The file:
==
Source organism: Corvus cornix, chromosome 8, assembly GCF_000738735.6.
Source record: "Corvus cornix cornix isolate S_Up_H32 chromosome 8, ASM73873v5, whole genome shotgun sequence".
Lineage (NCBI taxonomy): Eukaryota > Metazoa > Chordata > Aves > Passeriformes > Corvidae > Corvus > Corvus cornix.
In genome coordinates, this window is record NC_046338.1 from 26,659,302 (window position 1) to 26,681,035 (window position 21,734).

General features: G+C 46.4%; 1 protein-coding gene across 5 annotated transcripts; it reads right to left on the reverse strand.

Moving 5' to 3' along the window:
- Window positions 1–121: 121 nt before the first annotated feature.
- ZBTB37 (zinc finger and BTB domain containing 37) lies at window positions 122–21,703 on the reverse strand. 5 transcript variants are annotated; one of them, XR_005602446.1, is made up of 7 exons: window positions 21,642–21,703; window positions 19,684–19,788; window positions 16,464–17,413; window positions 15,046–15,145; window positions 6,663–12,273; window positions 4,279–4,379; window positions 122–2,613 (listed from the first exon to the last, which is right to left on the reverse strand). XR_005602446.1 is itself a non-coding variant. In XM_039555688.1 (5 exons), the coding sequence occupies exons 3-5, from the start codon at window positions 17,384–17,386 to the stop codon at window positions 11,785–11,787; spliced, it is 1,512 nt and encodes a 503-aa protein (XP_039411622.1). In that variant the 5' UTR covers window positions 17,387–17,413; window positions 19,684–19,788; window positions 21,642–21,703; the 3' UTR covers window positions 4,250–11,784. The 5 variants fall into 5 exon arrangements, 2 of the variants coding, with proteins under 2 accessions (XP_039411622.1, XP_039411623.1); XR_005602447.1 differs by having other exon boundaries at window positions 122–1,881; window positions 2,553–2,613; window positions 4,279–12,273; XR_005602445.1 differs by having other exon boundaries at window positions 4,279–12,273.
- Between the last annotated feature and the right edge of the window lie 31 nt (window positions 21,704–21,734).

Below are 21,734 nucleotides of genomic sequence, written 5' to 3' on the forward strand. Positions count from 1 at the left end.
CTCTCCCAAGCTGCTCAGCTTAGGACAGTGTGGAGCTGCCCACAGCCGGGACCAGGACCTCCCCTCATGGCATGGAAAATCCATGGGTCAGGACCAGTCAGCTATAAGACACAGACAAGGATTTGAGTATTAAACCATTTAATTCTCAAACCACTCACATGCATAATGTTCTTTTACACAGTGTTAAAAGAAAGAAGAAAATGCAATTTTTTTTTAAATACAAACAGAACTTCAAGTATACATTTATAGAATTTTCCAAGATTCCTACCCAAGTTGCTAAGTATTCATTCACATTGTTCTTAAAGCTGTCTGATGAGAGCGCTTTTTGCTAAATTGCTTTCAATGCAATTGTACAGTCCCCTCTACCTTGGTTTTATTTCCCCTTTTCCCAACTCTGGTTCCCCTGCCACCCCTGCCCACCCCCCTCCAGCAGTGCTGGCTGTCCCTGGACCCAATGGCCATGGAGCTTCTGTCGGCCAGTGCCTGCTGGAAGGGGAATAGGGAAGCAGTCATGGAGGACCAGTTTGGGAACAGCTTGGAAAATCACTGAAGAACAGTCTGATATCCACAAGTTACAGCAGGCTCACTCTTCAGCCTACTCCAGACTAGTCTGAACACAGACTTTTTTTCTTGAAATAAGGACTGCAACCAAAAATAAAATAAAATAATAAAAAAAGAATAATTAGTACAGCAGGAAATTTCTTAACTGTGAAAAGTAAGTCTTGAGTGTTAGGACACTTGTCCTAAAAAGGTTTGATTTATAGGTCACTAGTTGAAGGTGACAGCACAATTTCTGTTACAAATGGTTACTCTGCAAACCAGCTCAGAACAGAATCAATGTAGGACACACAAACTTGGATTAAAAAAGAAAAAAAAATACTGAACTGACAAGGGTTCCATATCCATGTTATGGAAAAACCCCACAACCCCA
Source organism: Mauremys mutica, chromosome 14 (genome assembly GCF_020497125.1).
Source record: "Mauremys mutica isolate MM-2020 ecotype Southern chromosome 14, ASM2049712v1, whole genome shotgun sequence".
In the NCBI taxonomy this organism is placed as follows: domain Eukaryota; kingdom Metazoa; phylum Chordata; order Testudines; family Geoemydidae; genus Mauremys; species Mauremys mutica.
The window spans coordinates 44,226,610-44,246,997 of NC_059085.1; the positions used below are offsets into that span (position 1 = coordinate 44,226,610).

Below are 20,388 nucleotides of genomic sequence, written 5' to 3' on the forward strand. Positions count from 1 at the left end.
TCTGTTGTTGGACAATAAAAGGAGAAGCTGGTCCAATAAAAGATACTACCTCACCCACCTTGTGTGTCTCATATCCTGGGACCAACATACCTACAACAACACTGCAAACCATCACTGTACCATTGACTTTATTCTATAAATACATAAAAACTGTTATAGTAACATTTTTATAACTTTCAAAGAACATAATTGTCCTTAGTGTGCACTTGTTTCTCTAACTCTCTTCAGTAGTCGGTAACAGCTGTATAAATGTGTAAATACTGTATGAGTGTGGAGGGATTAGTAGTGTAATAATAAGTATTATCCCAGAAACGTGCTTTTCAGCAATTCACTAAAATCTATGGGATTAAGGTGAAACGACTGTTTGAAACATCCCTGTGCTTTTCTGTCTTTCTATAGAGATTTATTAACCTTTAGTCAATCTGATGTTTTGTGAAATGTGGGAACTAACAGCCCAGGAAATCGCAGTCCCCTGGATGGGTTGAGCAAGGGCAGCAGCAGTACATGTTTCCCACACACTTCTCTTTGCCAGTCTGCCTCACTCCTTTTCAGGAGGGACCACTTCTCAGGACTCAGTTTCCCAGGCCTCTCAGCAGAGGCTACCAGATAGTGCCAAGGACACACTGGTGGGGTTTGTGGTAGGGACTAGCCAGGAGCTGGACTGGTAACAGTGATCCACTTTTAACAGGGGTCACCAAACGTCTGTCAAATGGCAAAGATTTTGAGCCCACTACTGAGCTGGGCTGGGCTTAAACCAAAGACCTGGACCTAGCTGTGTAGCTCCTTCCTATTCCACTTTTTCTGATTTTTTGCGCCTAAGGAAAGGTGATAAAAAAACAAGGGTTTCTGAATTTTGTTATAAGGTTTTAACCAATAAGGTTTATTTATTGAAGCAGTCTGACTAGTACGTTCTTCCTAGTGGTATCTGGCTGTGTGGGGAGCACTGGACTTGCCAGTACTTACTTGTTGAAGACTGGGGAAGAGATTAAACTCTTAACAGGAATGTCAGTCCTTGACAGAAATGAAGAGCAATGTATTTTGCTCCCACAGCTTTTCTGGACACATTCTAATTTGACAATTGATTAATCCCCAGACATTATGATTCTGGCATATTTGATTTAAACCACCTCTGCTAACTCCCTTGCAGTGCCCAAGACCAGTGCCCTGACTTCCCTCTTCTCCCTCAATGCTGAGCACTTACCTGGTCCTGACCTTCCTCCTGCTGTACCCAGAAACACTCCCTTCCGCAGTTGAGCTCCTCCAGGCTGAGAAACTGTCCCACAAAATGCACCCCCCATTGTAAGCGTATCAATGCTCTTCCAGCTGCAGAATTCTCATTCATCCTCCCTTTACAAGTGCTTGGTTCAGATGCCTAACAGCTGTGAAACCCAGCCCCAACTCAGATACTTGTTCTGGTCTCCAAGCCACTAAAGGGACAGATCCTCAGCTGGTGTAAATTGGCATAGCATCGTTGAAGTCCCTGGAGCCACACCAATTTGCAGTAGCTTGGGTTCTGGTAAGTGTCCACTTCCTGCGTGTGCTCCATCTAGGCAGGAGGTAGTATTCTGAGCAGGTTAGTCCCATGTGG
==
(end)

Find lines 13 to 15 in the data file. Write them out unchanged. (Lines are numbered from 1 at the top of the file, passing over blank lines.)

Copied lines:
Source record: "Mauremys mutica isolate MM-2020 ecotype Southern chromosome 14, ASM2049712v1, whole genome shotgun sequence".
In the NCBI taxonomy this organism is placed as follows: domain Eukaryota; kingdom Metazoa; phylum Chordata; order Testudines; family Geoemydidae; genus Mauremys; species Mauremys mutica.
The window spans coordinates 44,226,610-44,246,997 of NC_059085.1; the positions used below are offsets into that span (position 1 = coordinate 44,226,610).